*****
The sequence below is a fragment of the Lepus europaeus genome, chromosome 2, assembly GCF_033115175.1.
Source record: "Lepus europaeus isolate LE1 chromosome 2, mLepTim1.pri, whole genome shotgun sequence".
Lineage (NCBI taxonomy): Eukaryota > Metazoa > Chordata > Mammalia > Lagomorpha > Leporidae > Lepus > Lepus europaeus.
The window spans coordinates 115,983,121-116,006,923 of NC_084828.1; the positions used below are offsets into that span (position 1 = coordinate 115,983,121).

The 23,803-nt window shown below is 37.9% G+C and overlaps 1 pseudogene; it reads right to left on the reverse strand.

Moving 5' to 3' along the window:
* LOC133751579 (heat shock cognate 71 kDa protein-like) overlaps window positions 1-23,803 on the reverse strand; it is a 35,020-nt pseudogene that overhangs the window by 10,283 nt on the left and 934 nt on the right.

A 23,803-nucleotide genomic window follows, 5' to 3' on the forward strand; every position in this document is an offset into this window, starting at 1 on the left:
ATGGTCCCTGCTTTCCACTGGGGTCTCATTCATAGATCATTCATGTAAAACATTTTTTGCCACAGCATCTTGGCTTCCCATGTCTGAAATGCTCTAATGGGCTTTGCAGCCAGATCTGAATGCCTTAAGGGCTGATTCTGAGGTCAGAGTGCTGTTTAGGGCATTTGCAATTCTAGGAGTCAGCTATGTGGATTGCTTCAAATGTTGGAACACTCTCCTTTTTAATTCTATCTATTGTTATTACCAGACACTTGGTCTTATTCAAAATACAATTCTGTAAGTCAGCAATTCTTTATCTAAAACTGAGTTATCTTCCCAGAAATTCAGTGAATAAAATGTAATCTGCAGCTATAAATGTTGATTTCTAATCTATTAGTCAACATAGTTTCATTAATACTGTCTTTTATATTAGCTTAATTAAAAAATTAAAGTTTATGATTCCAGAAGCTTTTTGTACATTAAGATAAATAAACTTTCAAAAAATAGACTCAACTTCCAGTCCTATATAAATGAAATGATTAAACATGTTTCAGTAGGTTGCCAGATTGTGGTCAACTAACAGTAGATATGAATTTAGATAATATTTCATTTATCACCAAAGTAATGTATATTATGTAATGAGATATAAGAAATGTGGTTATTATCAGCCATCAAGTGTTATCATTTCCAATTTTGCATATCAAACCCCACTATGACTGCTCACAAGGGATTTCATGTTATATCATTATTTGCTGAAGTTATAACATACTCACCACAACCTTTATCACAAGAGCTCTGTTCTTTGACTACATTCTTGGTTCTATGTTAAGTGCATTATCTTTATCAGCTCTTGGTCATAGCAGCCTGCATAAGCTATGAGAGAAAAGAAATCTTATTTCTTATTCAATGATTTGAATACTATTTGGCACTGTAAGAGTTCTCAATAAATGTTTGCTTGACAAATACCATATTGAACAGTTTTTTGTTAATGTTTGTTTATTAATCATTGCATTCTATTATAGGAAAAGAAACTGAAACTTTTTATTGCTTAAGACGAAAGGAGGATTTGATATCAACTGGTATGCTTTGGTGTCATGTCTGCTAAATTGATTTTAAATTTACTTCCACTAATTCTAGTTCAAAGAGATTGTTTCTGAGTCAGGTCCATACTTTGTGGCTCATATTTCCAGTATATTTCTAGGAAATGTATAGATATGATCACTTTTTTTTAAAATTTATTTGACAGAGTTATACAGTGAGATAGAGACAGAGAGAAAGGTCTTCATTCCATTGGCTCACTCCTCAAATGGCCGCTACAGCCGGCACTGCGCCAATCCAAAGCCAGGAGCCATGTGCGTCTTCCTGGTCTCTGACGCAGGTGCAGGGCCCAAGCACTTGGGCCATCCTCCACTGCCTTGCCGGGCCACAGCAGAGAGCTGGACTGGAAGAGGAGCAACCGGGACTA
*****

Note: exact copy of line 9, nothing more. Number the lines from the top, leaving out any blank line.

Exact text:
ATGGTCCCTGCTTTCCACTGGGGTCTCATTCATAGATCATTCATGTAAAACATTTTTTGCCACAGCATCTTGGCTTCCCATGTCTGAAATGCTCTAATGGGCTTTGCAGCCAGATCTGAATGCCTTAAGGGCTGATTCTGAGGTCAGAGTGCTGTTTAGGGCATTTGCAATTCTAGGAGTCAGCTATGTGGATTGCTTCAAATGTTGGAACACTCTCCTTTTTAATTCTATCTATTGTTATTACCAGACACTTGGTCTTATTCAAAATACAATTCTGTAAGTCAGCAATTCTTTATCTAAAACTGAGTTATCTTCCCAGAAATTCAGTGAATAAAATGTAATCTGCAGCTATAAATGTTGATTTCTAATCTATTAGTCAACATAGTTTCATTAATACTGTCTTTTATATTAGCTTAATTAAAAAATTAAAGTTTATGATTCCAGAAGCTTTTTGTACATTAAGATAAATAAACTTTCAAAAAATAGACTCAACTTCCAGTCCTATATAAATGAAATGATTAAACATGTTTCAGTAGGTTGCCAGATTGTGGTCAACTAACAGTAGATATGAATTTAGATAATATTTCATTTATCACCAAAGTAATGTATATTATGTAATGAGATATAAGAAATGTGGTTATTATCAGCCATCAAGTGTTATCATTTCCAATTTTGCATATCAAACCCCACTATGACTGCTCACAAGGGATTTCATGTTATATCATTATTTGCTGAAGTTATAACATACTCACCACAACCTTTATCACAAGAGCTCTGTTCTTTGACTACATTCTTGGTTCTATGTTAAGTGCATTATCTTTATCAGCTCTTGGTCATAGCAGCCTGCATAAGCTATGAGAGAAAAGAAATCTTATTTCTTATTCAATGATTTGAATACTATTTGGCACTGTAAGAGTTCTCAATAAATGTTTGCTTGACAAATACCATATTGAACAGTTTTTTGTTAATGTTTGTTTATTAATCATTGCATTCTATTATAGGAAAAGAAACTGAAACTTTTTATTGCTTAAGACGAAAGGAGGATTTGATATCAACTGGTATGCTTTGGTGTCATGTCTGCTAAATTGATTTTAAATTTACTTCCACTAATTCTAGTTCAAAGAGATTGTTTCTGAGTCAGGTCCATACTTTGTGGCTCATATTTCCAGTATATTTCTAGGAAATGTATAGATATGATCACTTTTTTTTAAAATTTATTTGACAGAGTTATACAGTGAGATAGAGACAGAGAGAAAGGTCTTCATTCCATTGGCTCACTCCTCAAATGGCCGCTACAGCCGGCACTGCGCCAATCCAAAGCCAGGAGCCATGTGCGTCTTCCTGGTCTCTGACGCAGGTGCAGGGCCCAAGCACTTGGGCCATCCTCCACTGCCTTGCCGGGCCACAGCAGAGAGCTGGACTGGAAGAGGAGCAACCGGGACTA